A Book That Will Make You Crave Corned Beef
During my senior year of high school, I worked as the cashier at Short Hills Deli in Cherry Hill. Since 1997 (minus a brief time to rebuild after a fire), Short Hills has operated as a Jewish family-run operation, serving standards like matzah ball soup, corned beef specials black-and-white cookies, etc.
Throughout the Philadelphia area, we have an abundance of notable Jewish delis — Famous Fourth Street, Schlesinger's, Kibitz Room, Ben & Irv's, Murray's, Moish and Itzy's — just to name a few. Sadly, none of these made it into David Sax's book of deli analysis, Save the Deli.
Despite the lack of attention to our local deli heroes, I was still interested and began reading the book while on a morning train commute. Halfway through the introduction, I found myself craving a hot corned beef on rye, and I posted a picture of the book cover to my twitter page. Almost immediately, Sax himself responded to my post, "Corned beef and eggs is a perfectly kosher breakfast," he tweeted back. (Oh, the powers of social media!)
Sax, a Canadian Jewish foodie inspired by his grandfather, ventured across the United States and parts of Canada on a quest to understand (and save) the Jewish deli culture, bite by bite. As I imagined his physical condition and health at the end of this trip, the documentary, Super Size Me came to mind. In an email exchange with him, I asked how he maintained his weight and health. "Well, I'm not dead yet, so that's good," he replied. "I basically controlled portions (a bite here, a bite there) and did a bit of jogging. It wasn't like I ate every single sandwich fully."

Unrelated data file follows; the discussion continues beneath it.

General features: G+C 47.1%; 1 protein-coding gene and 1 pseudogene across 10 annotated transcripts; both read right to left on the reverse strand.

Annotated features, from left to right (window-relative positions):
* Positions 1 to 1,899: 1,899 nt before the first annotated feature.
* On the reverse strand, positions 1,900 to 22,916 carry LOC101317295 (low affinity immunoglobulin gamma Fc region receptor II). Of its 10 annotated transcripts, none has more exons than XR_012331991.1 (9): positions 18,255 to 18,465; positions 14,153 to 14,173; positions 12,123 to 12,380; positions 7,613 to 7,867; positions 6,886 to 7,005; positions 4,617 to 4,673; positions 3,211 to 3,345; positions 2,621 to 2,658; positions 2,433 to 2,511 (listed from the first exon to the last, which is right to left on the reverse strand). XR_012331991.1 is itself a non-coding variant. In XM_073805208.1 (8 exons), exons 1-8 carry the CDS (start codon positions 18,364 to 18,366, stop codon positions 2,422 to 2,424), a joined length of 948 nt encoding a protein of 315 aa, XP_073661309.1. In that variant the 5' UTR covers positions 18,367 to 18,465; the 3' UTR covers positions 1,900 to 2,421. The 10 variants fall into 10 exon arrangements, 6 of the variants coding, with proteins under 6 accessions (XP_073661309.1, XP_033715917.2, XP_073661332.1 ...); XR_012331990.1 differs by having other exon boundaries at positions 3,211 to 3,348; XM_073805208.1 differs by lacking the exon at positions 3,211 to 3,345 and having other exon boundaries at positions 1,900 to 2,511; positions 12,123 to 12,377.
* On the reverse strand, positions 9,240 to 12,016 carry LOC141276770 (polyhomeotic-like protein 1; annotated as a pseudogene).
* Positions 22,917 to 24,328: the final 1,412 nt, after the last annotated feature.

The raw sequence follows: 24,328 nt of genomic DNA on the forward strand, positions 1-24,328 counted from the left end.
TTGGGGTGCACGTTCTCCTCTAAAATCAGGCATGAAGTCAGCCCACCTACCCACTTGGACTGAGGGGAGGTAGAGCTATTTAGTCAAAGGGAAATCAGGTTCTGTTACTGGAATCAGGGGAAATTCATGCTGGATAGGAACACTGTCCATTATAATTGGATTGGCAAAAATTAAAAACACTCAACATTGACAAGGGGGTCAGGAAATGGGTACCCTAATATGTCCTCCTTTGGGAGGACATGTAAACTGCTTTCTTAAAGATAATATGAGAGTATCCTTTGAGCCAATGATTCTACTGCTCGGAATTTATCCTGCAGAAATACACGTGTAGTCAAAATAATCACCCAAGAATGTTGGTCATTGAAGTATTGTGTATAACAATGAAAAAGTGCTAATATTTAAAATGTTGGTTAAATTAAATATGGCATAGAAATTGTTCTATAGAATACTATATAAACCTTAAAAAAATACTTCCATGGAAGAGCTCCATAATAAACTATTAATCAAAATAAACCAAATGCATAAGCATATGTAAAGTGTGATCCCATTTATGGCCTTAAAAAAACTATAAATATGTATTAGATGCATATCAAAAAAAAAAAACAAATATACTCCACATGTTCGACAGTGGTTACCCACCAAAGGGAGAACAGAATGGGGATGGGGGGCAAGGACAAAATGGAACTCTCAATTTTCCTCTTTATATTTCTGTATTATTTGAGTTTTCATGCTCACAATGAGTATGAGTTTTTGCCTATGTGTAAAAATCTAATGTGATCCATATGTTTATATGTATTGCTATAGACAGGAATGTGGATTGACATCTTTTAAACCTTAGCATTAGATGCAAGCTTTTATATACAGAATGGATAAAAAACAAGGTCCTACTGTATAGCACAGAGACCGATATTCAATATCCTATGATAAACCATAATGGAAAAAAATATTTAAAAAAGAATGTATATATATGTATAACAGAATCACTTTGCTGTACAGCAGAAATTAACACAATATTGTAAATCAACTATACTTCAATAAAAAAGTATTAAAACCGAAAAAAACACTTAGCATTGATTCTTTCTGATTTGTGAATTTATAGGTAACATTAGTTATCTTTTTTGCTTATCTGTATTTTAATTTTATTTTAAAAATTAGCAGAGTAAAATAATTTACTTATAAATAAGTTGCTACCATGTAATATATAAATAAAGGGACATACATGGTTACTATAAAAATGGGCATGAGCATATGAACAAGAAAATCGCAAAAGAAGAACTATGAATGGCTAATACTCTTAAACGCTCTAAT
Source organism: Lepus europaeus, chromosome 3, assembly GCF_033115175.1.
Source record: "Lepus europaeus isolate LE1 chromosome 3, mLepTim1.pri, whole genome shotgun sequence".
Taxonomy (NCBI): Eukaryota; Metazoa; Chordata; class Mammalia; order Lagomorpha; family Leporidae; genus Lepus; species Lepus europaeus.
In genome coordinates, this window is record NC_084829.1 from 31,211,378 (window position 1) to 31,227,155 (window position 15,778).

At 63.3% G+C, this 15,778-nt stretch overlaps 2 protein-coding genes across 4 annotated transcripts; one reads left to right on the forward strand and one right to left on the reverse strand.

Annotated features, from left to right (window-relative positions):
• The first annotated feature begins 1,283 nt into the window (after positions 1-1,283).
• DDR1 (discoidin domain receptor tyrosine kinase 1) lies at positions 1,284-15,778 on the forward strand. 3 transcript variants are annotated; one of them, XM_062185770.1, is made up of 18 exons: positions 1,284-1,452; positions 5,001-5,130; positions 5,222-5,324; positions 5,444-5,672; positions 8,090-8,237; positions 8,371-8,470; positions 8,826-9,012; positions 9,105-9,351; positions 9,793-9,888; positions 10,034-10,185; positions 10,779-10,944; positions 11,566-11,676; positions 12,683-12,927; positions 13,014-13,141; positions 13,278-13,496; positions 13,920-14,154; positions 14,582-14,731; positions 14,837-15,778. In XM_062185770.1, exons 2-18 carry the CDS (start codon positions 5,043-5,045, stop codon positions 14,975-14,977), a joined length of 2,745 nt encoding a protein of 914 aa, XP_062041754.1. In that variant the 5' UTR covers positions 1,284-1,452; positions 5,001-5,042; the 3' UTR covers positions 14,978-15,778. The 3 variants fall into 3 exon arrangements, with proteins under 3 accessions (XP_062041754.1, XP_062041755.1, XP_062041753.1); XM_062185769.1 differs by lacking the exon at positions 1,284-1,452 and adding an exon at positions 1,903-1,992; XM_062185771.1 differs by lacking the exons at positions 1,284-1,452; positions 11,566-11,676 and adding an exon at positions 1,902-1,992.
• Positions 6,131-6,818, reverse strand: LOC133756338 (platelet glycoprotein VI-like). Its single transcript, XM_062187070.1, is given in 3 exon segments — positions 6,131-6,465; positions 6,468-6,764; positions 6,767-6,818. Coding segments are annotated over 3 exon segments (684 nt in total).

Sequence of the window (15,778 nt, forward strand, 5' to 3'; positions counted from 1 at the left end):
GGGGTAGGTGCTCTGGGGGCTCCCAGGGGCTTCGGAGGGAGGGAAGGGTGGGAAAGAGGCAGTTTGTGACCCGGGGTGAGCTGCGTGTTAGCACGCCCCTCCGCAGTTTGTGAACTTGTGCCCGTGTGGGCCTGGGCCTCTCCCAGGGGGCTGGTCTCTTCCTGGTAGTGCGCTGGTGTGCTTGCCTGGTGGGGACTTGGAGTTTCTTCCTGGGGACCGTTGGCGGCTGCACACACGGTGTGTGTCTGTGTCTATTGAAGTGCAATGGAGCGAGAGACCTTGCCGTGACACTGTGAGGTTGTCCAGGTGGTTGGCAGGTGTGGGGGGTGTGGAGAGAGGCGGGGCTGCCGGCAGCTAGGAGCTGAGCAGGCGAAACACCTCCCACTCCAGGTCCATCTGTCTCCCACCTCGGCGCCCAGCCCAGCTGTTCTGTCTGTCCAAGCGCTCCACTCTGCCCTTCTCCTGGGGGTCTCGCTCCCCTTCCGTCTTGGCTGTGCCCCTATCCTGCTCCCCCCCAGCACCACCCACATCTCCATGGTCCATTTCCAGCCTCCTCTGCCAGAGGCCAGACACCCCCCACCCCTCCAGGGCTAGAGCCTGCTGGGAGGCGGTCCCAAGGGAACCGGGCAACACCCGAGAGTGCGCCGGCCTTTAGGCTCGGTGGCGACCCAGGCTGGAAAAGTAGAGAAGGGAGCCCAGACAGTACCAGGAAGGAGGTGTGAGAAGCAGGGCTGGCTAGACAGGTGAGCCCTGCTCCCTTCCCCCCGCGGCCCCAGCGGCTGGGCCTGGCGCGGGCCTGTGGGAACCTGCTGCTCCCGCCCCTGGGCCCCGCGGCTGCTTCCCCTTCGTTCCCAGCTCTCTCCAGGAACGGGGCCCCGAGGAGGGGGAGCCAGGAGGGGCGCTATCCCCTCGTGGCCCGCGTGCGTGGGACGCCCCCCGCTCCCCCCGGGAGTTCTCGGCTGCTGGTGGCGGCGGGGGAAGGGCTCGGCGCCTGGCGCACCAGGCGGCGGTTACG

The book is organized into vignettes for each deli Sax visits. He meets with the current owner and discusses the history, business struggles and legacy. His motivation seems to be somewhat like the salvage paradigm in that he is trying to discover why Jewish delis around us are closing and how perhaps he could help save them. He also celebrates the Jewish delis that seem to be thriving even in places like Ann Arbor, Mich., Boulder, Colo., and Memphis, Tenn. Each deli is different — some owners buy their products ready-to-serve, while others invest time in their kitchen to prepare classics like matzah ball soup and knishes.
Sax began his journey in New York City, the mecca of all things pastrami and pickles, and the ideal place to begin his exploration of the American Jewish deli history and culture, which began in the Lower East Side of Manhattan. For example, before there were brick-and-mortar delis, men sold their wives' cooking on the streets in pushcarts. My favorite section was about Los Angeles, where Sax highlights the role of delis in the film and television industries and even has a conversation with Mel Brooks.
Here's my Q&A exchange with Sax:
It was fun to ride along Sax's adventure, but made me even more passionate to support our local heroes!
Corned Beef with Spicy Mustard on Rye please,
The Bubbi Project